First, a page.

There are many automated monitoring solutions, some designed chiefly for larger institutions, and some adaptable to banks of multiple sizes. Some are freestanding, others are available from core vendors. But the decision to spend on a vendor solution hinges on multiple factors, one being, what is meant by “manual”? For some, the term conjures images of nearsighted clerks with green-eyeshades poring over stacks of transaction slips. That’s not quite accurate, insofar as the speakers’ banks are concerned.
None of the three banks represented on the panel had bought an automated surveillance system, but they were well beyond eyeshades.
“When you are talking to examiners and you say you are ‘manual,’ that scares them. They don’t like it,” said co-panelist Elizabeth Snyder, senior vice-president and compliance officer at Leaders Bank, $636.6 million-assets, Oak Brook, Ill.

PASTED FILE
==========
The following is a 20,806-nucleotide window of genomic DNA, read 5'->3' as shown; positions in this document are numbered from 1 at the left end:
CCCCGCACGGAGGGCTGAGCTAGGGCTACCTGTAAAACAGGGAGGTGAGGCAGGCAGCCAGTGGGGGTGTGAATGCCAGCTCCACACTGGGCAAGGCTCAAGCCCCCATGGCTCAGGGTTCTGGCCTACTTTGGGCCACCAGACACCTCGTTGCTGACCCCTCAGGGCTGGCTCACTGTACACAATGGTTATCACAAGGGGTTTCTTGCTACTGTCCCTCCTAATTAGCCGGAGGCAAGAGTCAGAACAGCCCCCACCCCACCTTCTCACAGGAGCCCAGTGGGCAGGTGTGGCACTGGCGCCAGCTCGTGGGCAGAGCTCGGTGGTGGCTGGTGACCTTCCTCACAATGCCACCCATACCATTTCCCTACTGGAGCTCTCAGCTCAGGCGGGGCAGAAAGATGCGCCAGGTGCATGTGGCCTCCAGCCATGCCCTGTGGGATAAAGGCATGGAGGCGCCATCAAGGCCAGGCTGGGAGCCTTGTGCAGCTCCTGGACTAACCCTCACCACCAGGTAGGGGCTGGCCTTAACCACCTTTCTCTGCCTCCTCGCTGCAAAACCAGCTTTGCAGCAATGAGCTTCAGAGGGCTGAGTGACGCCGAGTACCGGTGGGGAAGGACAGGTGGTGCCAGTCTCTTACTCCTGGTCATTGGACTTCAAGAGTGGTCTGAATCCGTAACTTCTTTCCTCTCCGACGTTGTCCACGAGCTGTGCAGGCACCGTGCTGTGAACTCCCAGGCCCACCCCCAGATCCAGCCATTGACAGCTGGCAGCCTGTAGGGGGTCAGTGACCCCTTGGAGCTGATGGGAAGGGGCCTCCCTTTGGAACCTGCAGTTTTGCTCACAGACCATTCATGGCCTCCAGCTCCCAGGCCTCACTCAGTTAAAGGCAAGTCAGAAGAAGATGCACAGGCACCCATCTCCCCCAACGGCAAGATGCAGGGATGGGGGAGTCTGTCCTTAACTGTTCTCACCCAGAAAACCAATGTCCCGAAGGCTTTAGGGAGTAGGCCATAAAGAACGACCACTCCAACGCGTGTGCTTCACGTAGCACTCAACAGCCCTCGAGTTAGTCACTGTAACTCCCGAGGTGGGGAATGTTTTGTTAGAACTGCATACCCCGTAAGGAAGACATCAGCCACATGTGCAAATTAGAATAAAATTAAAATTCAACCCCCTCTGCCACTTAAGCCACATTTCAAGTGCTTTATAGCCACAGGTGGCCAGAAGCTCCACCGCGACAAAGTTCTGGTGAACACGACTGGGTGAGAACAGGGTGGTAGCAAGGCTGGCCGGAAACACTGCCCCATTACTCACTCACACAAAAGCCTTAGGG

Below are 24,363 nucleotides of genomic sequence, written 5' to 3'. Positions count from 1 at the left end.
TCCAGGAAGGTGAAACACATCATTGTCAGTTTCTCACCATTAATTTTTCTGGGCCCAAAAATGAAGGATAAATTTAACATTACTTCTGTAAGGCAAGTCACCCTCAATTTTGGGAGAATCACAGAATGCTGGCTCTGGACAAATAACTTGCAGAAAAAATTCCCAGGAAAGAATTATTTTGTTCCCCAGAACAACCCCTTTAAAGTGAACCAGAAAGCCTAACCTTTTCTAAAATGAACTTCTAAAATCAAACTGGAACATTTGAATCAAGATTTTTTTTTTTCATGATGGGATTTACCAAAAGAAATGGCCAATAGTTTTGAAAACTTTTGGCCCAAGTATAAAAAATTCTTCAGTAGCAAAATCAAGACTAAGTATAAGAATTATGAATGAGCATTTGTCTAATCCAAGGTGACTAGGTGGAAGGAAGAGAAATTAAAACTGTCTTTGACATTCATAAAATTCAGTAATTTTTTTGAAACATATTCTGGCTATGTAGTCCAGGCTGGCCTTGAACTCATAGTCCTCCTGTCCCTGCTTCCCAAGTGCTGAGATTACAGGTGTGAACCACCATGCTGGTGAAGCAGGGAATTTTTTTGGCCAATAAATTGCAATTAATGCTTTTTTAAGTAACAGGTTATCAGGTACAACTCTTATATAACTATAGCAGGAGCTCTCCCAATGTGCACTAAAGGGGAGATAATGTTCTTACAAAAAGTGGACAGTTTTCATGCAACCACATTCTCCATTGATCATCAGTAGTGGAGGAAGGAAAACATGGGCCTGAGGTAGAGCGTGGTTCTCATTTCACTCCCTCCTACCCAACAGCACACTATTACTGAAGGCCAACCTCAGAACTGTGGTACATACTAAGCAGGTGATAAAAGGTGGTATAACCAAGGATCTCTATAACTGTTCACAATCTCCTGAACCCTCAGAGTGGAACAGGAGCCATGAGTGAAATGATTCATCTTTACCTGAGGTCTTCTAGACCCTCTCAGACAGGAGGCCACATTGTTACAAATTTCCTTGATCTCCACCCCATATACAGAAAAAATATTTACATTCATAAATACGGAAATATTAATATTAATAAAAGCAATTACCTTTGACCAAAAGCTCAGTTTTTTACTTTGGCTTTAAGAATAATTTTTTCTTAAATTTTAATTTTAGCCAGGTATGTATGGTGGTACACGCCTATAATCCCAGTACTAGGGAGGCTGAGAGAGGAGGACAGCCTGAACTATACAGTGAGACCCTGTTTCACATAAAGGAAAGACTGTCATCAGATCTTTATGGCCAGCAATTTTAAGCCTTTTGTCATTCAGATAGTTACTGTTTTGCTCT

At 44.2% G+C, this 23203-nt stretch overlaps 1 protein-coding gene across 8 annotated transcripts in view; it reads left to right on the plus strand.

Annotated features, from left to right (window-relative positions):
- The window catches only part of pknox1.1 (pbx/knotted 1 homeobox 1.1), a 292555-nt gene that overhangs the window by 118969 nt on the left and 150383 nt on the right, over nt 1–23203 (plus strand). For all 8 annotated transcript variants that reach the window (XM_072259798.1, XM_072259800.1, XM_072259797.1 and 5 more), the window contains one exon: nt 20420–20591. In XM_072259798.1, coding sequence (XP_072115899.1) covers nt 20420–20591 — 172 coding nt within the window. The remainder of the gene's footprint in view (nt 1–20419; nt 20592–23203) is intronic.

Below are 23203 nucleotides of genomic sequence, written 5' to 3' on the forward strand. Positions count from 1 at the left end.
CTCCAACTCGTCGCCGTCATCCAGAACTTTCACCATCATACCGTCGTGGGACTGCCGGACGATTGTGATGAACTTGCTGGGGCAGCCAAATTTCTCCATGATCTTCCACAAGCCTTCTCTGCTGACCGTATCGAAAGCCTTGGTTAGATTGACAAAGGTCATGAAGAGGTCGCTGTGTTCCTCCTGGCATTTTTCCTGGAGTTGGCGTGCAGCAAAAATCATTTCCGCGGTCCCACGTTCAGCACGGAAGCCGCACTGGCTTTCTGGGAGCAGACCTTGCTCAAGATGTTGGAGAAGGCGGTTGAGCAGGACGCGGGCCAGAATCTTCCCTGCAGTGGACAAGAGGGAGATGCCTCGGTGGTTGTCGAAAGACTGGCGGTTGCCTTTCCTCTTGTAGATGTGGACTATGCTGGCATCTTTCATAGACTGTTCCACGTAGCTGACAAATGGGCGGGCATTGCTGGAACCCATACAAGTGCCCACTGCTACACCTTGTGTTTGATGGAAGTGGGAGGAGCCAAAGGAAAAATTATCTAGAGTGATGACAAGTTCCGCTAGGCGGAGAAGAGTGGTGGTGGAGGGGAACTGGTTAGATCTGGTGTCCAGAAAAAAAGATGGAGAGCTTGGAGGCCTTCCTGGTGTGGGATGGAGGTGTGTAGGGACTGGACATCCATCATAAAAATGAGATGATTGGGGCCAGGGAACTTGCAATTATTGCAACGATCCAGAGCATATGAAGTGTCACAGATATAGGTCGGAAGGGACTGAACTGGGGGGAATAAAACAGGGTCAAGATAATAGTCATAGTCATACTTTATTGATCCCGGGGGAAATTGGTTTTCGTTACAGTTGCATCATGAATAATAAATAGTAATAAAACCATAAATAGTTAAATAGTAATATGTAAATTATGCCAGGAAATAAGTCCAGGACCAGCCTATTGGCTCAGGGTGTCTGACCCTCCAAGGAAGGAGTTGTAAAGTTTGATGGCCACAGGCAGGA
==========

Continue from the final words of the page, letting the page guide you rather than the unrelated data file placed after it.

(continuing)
Therefore, Snyder emphasized that bankers ought to watch their terminology when talking to examiners. They may be condemning their efforts unnecessarily.
“While we don’t have an automated, integrated surveillance system,” Snyder said of her own bank, “we have all the components, which are automated reports. And every one of the core alerts you need for surveillance, we have.”
“I would love to get the technology,” said Snyder wistfully, “but I just don’t have the budget.”
Like Snyder’s bank, Spellman’s similarly used a combination of core reports and human evaluation. On the other hand, the third institution, $5.2 billion-assets Johnson Bank, Racine, Wis., chose to develop a home-grown automated approach.